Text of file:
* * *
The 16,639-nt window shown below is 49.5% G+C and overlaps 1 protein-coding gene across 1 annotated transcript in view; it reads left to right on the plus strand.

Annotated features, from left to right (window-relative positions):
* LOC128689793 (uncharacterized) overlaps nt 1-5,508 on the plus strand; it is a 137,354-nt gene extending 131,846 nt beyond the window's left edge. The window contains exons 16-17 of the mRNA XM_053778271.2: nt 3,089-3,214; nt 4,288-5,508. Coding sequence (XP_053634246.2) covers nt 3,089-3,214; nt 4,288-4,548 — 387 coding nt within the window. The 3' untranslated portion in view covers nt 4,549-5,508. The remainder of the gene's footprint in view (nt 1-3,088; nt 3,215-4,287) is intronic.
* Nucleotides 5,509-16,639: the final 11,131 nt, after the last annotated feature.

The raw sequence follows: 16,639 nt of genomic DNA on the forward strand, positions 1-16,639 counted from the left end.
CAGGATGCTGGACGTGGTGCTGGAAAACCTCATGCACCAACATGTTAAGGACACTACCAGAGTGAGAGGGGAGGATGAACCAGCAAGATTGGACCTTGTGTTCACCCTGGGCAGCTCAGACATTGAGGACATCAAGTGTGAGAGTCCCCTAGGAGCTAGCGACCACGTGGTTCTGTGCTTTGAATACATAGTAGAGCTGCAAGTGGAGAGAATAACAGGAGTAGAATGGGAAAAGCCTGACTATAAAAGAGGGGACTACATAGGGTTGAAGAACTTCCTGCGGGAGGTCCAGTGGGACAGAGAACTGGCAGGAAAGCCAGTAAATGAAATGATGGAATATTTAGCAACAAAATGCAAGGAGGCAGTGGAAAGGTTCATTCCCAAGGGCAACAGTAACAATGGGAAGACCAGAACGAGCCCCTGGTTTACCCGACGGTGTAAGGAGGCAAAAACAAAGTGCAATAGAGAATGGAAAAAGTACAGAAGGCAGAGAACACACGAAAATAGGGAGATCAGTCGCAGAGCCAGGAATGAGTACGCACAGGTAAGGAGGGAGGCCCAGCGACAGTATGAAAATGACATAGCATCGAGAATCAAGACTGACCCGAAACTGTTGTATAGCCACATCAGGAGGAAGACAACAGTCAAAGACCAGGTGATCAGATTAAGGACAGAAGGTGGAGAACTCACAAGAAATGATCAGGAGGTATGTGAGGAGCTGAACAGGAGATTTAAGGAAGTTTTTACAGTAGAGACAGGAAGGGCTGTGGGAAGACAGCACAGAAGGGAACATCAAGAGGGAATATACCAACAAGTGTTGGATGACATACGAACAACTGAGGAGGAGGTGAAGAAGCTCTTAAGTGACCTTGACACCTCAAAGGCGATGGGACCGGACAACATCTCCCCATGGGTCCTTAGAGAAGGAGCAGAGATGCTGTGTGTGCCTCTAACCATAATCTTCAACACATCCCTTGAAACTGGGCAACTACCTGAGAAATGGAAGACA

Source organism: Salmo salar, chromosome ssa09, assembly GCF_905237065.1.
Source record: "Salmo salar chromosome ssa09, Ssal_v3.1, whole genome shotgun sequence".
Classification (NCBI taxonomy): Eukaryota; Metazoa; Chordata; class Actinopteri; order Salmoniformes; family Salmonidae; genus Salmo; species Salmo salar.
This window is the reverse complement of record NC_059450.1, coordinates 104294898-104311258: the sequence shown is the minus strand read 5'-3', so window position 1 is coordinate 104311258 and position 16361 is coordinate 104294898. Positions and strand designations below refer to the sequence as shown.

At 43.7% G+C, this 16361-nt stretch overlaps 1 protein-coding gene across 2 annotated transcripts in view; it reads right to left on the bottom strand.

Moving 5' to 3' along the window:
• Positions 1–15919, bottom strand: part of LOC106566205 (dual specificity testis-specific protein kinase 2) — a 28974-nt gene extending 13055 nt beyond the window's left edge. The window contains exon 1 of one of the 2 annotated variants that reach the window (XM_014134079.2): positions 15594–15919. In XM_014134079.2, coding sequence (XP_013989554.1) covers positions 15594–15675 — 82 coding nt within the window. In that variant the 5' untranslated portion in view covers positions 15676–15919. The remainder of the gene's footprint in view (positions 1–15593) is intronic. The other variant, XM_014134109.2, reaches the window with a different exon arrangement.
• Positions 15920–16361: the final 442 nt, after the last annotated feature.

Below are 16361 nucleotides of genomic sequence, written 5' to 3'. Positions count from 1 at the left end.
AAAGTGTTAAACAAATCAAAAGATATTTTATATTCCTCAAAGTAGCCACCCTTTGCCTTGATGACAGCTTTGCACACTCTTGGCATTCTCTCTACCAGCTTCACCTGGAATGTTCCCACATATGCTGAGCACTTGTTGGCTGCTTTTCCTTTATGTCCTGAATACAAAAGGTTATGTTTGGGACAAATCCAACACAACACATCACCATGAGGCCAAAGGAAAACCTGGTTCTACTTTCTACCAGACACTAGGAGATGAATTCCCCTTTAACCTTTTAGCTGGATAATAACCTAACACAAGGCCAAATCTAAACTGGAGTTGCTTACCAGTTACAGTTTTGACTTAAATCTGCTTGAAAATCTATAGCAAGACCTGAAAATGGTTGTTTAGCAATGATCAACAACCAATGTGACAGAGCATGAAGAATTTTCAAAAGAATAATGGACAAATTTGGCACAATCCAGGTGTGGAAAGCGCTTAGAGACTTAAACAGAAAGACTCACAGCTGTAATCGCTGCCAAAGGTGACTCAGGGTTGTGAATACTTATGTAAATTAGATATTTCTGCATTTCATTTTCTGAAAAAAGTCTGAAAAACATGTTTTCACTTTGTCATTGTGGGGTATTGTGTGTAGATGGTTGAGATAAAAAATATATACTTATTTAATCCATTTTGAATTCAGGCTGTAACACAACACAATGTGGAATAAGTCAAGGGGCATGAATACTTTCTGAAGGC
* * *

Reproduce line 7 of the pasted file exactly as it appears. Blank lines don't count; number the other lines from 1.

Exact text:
Source organism: Salmo salar, chromosome ssa09, assembly GCF_905237065.1.